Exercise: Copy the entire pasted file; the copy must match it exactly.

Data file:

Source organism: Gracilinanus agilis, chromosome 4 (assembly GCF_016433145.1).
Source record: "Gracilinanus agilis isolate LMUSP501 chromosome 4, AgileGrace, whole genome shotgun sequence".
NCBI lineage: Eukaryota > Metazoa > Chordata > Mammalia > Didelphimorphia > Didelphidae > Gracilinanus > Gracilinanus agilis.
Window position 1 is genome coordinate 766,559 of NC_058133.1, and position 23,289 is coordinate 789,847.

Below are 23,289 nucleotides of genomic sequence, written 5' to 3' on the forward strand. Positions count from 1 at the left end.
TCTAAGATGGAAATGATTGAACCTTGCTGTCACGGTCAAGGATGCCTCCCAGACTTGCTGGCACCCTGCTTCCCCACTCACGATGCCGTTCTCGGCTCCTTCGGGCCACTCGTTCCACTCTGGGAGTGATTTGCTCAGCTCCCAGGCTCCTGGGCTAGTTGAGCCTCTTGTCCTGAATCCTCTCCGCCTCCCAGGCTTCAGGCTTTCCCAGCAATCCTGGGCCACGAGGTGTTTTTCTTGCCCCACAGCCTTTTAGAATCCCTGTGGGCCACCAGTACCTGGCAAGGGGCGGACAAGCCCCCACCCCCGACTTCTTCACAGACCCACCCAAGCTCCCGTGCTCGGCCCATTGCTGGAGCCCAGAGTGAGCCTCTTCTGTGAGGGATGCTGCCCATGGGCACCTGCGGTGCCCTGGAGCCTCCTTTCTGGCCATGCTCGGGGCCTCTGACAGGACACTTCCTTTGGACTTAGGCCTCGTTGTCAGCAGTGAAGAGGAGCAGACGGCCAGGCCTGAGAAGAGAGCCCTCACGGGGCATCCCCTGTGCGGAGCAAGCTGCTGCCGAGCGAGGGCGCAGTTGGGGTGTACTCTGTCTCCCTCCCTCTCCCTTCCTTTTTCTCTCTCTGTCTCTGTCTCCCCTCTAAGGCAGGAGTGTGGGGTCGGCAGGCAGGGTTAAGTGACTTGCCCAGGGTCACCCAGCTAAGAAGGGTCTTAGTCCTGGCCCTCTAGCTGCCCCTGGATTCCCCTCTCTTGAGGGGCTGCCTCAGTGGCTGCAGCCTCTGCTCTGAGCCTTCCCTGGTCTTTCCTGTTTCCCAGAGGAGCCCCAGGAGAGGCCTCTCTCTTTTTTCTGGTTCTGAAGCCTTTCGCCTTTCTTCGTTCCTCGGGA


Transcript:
Source organism: Gracilinanus agilis, chromosome 4 (assembly GCF_016433145.1).
Source record: "Gracilinanus agilis isolate LMUSP501 chromosome 4, AgileGrace, whole genome shotgun sequence".
NCBI lineage: Eukaryota > Metazoa > Chordata > Mammalia > Didelphimorphia > Didelphidae > Gracilinanus > Gracilinanus agilis.
Window position 1 is genome coordinate 766,559 of NC_058133.1, and position 23,289 is coordinate 789,847.

Below are 23,289 nucleotides of genomic sequence, written 5' to 3' on the forward strand. Positions count from 1 at the left end.
TCTAAGATGGAAATGATTGAACCTTGCTGTCACGGTCAAGGATGCCTCCCAGACTTGCTGGCACCCTGCTTCCCCACTCACGATGCCGTTCTCGGCTCCTTCGGGCCACTCGTTCCACTCTGGGAGTGATTTGCTCAGCTCCCAGGCTCCTGGGCTAGTTGAGCCTCTTGTCCTGAATCCTCTCCGCCTCCCAGGCTTCAGGCTTTCCCAGCAATCCTGGGCCACGAGGTGTTTTTCTTGCCCCACAGCCTTTTAGAATCCCTGTGGGCCACCAGTACCTGGCAAGGGGCGGACAAGCCCCCACCCCCGACTTCTTCACAGACCCACCCAAGCTCCCGTGCTCGGCCCATTGCTGGAGCCCAGAGTGAGCCTCTTCTGTGAGGGATGCTGCCCATGGGCACCTGCGGTGCCCTGGAGCCTCCTTTCTGGCCATGCTCGGGGCCTCTGACAGGACACTTCCTTTGGACTTAGGCCTCGTTGTCAGCAGTGAAGAGGAGCAGACGGCCAGGCCTGAGAAGAGAGCCCTCACGGGGCATCCCCTGTGCGGAGCAAGCTGCTGCCGAGCGAGGGCGCAGTTGGGGTGTACTCTGTCTCCCTCCCTCTCCCTTCCTTTTTCTCTCTCTGTCTCTGTCTCCCCTCTAAGGCAGGAGTGTGGGGTCGGCAGGCAGGGTTAAGTGACTTGCCCAGGGTCACCCAGCTAAGAAGGGTCTTAGTCCTGGCCCTCTAGCTGCCCCTGGATTCCCCTCTCTTGAGGGGCTGCCTCAGTGGCTGCAGCCTCTGCTCTGAGCCTTCCCTGGTCTTTCCTGTTTCCCAGAGGAGCCCCAGGAGAGGCCTCTCTCTTTTTTCTGGTTCTGAAGCCTTTCGCCTTTCTTCGTTCCTCGGGA